@ cmannett85 "Use a bloody password manager!"
This is the core of the problem, only emphasised by this FTA, "Ollie Whitehouse, technical director at NCC Group, added: “This latest hack is yet another example of why people should use different and strong passwords for all online accounts due to the lack of transparency with regards to how they are held."
Every site expects people to register before they can use it (it's unusual to find a website that allows express checkout without registering as that would
stop their data harvesting impair the user experience), you're expected to use a completely different password for each site, and every password must contain a capital, a lower case, the number you first thought of, a punctuation, an emoji, and what you did last summer. People are looking at 50-100 passwords just for the regularly used parts of their online time (possibly much more) all of which are near impossible to remember so is it any wonder they pick one "strong" password (as determined by the misguided password policy on the most cantankerous site they use) and reuse it elsewhere. It may help using a different email address for each site but that is a lot to manage for many people and strays into security/obscurity territory.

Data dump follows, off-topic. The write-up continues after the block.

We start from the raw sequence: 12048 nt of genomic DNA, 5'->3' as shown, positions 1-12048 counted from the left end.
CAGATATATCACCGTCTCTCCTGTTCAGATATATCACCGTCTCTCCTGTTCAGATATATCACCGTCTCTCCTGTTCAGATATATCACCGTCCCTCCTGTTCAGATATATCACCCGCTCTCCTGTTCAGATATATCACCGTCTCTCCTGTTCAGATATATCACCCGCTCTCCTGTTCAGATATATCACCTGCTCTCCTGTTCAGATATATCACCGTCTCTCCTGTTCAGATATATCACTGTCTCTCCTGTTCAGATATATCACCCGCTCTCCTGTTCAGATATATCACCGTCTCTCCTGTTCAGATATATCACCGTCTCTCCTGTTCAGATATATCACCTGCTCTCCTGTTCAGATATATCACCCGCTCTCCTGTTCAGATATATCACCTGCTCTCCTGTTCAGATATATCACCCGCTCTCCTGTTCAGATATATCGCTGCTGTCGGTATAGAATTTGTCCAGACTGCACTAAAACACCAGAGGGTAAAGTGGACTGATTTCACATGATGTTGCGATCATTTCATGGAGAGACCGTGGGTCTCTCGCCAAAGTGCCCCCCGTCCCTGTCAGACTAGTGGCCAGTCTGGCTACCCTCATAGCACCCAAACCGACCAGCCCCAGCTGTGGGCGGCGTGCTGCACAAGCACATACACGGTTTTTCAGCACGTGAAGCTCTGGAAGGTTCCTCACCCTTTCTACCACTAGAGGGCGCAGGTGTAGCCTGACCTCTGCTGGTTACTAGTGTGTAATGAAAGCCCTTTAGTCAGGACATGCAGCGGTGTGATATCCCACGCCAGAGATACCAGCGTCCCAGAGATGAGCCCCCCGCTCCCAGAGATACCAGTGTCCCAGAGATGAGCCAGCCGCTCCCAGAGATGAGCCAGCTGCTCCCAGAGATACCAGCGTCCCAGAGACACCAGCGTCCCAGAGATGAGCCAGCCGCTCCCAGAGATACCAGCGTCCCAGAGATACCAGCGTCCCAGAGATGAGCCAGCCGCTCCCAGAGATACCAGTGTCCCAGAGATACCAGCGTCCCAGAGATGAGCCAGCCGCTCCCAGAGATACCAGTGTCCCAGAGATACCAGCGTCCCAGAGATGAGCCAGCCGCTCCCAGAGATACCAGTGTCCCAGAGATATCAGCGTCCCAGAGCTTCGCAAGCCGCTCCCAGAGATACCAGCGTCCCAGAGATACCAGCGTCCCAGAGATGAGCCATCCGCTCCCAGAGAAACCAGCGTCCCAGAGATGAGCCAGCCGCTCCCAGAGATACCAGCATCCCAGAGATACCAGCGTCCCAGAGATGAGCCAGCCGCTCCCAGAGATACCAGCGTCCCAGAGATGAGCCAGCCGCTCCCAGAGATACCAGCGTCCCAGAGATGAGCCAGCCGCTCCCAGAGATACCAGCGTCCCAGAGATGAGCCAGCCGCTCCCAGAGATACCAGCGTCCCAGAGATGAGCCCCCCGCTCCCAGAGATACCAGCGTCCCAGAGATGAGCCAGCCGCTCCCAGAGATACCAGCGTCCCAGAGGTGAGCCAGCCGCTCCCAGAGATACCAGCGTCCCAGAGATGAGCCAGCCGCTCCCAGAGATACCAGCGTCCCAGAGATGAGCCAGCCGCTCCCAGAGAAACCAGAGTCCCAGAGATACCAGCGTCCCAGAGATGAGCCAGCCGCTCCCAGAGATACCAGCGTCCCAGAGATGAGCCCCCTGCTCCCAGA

Password managers are helpful and I believe most of the major browsers offer some kind of "remember my password" functionality (Safari, Firefox, IE, not sure about others) but one breach on the password manager exposes the whole bloody lot. Perhaps the most secure password manager is a small notebook in a kitchen drawer?
My concern is that these kind of things push people towards third party authentication e.g. login with your Facebook account. The idea that Zuck becomes the password gatekeeper to the interwebz is just too horrific not just because it also concentrates the target into one place - crack a Facebook account and get access to everything. Facebook only keep things private if it suits them and telling them you log into Amazon, your mobile provider, your telly provider and your utility on a regular basis would be music to his wallet.
I'll leave it to someone else to dig out a link to the XKCD cartoon about passwords.